This study investigated the contribution of different components of the serial position curve to the accelerated forgetting rate displayed by amnesic and degenerative demented patients in word-list recall. For this purpose, we analyzed immediate and 15 min delayed recall performances on Rey's 15-word learning task of 16 pure amnesic, 15 Alzheimer's demented and 81 healthy subjects. Results documented that in all groups most forgetting occurred at the expense of terminal items of the word list. Nevertheless, both amnesic and demented patients showed a disproportionately larger memory loss on the recent part of the serial position curve than healthy subjects. Finally, amnesics (but not AD patients) suffered from a significantly larger forgetting rate for primacy items than normal controls. These data demonstrate that a critical deficit in memory disordered patients is represented by a failure in transferring information from a transitory memory status to a more durable storing condition. At least in amnesic patients, our results also suggest 'true' long-term forgetting, presumably due to decay or to the intervening inaccessibility of previously stored memory representations.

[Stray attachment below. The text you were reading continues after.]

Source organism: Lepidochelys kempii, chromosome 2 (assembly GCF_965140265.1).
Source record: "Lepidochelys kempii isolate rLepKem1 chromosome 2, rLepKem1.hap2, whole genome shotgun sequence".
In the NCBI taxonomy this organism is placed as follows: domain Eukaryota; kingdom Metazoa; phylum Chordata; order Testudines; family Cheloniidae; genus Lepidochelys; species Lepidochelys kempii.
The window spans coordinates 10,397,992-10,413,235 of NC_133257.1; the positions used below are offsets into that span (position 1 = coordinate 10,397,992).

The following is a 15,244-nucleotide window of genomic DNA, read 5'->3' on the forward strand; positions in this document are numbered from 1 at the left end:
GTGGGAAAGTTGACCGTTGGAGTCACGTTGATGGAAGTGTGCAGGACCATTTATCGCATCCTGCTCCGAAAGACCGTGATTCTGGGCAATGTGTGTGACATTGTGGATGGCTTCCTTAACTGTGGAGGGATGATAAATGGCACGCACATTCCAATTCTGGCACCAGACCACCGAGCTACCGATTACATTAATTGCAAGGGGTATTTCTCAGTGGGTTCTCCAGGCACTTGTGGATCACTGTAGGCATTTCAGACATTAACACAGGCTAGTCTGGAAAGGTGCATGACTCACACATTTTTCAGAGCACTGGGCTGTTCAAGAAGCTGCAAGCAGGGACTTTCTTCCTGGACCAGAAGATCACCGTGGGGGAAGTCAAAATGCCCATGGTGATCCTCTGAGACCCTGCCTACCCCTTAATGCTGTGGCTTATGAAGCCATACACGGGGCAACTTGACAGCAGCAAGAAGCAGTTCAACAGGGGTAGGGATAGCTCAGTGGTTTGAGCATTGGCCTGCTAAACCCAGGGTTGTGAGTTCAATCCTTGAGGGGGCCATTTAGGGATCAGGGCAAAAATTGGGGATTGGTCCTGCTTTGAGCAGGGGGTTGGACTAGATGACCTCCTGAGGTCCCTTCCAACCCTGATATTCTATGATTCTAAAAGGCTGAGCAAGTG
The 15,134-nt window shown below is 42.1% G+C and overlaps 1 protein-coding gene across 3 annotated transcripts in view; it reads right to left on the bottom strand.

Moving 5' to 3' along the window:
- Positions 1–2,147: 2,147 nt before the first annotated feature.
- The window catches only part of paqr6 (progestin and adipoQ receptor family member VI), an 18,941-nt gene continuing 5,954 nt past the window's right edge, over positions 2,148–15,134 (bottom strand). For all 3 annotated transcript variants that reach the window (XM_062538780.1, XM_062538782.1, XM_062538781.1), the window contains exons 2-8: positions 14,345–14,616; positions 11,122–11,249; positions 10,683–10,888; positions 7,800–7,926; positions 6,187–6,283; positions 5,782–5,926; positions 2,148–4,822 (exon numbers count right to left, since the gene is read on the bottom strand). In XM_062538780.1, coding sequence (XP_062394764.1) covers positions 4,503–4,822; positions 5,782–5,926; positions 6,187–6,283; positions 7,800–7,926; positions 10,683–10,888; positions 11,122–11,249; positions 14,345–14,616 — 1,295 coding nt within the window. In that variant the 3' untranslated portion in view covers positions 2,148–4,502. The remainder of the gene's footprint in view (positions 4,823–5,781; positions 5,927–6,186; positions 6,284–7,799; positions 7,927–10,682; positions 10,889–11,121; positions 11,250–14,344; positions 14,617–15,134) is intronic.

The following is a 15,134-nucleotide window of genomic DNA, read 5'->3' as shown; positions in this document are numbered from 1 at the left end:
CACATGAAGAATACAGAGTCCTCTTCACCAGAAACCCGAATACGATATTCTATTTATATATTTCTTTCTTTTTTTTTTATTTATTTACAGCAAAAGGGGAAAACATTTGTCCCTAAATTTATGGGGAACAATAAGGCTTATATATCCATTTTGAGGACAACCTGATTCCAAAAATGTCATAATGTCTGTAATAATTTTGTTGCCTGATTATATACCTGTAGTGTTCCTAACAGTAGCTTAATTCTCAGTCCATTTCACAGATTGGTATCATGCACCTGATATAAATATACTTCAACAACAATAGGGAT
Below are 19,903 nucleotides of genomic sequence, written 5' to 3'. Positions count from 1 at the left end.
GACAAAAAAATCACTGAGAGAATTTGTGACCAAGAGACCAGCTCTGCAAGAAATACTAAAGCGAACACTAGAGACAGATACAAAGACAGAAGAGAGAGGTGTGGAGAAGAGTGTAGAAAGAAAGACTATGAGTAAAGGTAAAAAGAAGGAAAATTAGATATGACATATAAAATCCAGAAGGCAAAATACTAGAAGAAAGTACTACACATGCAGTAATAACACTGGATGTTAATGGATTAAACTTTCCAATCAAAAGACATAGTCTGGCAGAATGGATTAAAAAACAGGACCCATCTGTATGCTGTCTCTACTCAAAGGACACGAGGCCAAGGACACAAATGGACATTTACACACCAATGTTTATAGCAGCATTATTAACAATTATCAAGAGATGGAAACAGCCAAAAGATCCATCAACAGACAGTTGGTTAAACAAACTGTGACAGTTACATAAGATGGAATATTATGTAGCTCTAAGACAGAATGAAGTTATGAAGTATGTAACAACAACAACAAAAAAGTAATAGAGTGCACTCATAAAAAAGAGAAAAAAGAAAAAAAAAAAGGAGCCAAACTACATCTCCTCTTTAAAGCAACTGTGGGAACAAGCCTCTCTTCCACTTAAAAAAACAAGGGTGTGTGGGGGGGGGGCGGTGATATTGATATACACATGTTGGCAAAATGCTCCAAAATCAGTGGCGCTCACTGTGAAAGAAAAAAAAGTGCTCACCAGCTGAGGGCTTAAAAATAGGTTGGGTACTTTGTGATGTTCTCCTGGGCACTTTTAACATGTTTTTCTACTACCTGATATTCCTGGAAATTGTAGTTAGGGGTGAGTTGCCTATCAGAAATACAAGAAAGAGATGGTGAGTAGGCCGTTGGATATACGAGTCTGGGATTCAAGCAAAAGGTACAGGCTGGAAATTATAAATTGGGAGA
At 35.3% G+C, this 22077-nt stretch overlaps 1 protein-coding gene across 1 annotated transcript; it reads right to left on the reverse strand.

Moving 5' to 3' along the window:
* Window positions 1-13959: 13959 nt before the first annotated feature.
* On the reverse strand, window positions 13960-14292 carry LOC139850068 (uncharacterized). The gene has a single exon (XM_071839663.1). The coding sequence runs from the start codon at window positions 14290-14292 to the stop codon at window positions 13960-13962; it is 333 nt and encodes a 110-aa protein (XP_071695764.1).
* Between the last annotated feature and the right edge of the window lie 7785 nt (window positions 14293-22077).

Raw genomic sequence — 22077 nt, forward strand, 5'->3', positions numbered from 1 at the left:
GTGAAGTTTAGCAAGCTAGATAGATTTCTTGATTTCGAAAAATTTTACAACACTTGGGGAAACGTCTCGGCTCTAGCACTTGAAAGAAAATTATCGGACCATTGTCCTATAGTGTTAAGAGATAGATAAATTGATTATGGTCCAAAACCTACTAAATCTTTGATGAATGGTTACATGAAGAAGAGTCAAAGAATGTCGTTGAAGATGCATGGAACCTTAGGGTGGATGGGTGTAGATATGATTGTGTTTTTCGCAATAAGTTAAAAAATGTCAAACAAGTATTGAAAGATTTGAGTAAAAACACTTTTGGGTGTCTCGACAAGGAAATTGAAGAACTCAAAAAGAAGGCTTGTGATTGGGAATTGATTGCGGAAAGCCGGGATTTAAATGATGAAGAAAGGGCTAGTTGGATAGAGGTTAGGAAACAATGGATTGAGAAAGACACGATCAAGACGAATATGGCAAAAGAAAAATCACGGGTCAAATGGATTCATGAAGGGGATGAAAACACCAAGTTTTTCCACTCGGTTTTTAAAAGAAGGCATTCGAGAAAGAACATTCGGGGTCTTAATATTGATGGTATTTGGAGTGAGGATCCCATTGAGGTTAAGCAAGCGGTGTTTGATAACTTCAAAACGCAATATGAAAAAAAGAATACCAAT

|Number of pages||11|
|Publication status||Published - 1995|
ASJC Scopus subject areas
- Experimental and Cognitive Psychology
- Neuropsychology and Physiological Psychology
- Cognitive Neuroscience